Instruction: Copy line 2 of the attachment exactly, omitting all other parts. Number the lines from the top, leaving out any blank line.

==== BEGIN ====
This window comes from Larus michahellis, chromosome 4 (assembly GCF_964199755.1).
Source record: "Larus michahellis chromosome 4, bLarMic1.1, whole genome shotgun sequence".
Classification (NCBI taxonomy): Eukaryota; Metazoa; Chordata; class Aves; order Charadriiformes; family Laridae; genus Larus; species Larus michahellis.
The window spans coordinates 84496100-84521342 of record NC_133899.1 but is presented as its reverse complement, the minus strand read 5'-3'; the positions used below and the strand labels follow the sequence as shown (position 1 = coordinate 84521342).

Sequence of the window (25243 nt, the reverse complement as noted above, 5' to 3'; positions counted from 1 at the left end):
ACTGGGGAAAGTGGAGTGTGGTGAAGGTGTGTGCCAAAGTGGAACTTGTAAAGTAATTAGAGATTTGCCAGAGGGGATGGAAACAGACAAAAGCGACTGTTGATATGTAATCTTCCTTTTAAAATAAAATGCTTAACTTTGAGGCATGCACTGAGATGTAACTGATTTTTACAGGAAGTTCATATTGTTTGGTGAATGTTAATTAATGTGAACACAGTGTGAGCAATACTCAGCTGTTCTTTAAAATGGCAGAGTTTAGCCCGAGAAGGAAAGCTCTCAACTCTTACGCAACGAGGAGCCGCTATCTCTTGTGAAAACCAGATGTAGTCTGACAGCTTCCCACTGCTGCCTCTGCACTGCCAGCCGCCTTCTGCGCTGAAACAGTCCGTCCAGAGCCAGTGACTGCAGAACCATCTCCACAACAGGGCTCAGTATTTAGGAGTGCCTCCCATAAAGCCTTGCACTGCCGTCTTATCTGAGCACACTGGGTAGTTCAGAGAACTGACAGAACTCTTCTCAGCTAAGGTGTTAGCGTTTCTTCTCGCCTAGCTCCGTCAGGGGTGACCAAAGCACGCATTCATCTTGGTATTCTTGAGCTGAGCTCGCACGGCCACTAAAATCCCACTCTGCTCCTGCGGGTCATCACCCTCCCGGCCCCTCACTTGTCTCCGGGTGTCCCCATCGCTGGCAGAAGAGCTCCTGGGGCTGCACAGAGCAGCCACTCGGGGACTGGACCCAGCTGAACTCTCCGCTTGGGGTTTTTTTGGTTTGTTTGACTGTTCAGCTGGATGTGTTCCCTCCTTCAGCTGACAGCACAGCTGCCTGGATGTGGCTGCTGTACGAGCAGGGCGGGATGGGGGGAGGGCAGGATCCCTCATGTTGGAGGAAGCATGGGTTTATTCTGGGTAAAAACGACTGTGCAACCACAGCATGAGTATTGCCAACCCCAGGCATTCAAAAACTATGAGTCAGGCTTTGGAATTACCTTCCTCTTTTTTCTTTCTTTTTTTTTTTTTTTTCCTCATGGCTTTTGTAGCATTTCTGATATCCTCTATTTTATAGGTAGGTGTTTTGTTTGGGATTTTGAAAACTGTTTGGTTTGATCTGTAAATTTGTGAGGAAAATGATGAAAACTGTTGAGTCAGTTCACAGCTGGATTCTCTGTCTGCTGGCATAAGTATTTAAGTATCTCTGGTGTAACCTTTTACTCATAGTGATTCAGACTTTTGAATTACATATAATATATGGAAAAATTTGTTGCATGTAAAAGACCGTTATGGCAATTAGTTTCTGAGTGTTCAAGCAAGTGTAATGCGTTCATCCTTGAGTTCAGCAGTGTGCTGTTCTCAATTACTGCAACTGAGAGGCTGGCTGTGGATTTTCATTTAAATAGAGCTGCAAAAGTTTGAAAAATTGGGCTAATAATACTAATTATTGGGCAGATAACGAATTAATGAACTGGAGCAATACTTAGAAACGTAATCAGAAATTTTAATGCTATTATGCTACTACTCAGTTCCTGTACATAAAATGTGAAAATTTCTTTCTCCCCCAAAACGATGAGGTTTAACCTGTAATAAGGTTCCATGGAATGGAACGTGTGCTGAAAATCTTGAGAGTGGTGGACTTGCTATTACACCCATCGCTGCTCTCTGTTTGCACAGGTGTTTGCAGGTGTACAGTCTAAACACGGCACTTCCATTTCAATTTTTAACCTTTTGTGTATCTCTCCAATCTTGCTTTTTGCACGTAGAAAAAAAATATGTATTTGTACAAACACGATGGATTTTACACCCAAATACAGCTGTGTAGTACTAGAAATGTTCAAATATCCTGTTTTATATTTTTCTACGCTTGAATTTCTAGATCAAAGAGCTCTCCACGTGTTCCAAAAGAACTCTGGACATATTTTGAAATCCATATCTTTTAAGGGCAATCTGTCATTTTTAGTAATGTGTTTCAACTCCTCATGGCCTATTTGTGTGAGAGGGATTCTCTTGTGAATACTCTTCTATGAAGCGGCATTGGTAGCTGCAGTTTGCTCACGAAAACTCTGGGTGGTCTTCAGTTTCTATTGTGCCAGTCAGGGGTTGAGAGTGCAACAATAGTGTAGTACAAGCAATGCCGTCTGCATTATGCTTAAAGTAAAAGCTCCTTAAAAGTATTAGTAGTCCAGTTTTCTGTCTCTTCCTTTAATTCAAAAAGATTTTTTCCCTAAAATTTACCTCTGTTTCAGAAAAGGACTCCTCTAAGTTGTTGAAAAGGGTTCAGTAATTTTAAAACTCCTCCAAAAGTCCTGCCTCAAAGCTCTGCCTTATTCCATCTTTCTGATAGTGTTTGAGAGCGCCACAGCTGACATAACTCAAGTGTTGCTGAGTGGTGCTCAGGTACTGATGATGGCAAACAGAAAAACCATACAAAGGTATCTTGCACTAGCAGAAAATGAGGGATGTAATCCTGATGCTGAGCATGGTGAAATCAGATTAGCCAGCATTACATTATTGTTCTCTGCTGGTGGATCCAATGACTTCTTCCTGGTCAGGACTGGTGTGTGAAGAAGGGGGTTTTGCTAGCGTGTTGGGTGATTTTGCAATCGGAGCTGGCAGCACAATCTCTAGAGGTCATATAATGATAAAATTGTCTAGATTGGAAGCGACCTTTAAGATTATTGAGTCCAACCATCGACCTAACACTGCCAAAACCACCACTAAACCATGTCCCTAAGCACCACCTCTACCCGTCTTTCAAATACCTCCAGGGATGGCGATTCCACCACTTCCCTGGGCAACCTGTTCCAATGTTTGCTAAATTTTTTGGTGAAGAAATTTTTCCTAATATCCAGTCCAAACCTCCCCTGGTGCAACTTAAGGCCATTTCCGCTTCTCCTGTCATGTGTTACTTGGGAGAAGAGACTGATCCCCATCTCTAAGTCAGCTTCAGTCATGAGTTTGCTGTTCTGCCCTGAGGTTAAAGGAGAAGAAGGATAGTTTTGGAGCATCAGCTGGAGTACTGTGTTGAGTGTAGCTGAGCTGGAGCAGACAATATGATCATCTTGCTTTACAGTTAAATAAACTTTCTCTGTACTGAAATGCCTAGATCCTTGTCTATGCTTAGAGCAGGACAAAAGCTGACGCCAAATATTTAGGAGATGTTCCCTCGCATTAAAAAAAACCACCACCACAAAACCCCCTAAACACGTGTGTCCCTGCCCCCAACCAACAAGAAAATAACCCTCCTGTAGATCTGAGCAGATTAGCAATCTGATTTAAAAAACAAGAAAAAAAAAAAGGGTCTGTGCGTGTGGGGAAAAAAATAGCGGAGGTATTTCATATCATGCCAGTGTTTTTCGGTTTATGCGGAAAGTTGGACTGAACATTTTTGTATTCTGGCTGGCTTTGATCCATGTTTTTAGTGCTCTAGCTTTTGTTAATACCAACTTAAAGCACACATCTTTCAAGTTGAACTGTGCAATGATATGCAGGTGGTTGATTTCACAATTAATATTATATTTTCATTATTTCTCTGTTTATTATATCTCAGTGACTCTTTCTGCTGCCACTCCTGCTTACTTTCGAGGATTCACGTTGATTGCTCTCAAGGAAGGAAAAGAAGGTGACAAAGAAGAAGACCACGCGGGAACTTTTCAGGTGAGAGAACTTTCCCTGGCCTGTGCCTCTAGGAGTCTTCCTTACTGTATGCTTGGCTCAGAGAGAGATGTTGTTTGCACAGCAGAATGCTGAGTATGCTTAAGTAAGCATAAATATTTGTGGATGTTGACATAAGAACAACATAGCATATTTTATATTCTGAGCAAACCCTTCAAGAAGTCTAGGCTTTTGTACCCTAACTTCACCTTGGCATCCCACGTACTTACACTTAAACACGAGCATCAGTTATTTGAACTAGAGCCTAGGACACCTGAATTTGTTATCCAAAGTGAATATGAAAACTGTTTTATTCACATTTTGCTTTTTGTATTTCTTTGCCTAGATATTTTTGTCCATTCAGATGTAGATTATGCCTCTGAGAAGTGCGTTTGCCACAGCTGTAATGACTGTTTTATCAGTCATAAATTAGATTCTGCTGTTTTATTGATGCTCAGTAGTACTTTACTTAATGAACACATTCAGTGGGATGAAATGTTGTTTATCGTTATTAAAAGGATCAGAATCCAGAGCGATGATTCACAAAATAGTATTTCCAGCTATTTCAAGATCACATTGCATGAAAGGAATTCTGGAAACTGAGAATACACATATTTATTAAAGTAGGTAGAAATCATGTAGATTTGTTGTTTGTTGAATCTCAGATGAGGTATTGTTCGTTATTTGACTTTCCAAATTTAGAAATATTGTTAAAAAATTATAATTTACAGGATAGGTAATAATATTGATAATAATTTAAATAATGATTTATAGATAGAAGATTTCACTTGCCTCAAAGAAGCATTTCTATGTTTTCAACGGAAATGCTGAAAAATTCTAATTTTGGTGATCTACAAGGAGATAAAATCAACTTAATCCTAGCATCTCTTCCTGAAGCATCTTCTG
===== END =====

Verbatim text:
Source record: "Larus michahellis chromosome 4, bLarMic1.1, whole genome shotgun sequence".